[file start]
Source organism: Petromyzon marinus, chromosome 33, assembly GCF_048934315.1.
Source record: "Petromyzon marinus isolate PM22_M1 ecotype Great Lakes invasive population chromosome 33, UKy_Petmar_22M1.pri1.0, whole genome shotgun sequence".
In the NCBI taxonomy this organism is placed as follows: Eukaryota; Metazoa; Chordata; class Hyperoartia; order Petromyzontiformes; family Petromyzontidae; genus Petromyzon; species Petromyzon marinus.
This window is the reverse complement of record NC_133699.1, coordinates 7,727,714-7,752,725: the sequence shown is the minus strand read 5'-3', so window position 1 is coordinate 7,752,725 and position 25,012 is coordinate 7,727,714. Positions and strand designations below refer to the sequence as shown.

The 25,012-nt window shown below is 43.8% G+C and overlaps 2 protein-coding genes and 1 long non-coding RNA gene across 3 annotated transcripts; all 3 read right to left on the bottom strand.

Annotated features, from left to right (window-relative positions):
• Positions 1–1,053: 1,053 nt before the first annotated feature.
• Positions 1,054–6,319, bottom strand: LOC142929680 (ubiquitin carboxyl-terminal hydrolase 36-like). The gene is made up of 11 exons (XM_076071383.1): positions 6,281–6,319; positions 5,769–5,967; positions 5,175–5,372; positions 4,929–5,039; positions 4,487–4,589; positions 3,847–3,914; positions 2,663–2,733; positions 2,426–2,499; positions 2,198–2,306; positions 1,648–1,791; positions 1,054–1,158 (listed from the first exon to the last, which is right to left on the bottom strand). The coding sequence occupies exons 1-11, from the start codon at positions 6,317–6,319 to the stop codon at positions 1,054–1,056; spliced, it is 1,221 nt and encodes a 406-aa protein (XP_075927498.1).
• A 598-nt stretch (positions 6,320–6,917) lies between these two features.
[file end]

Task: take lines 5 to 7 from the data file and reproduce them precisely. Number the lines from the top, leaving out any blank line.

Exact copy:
The 25,012-nt window shown below is 43.8% G+C and overlaps 2 protein-coding genes and 1 long non-coding RNA gene across 3 annotated transcripts; all 3 read right to left on the bottom strand.

Annotated features, from left to right (window-relative positions):
• Positions 1–1,053: 1,053 nt before the first annotated feature.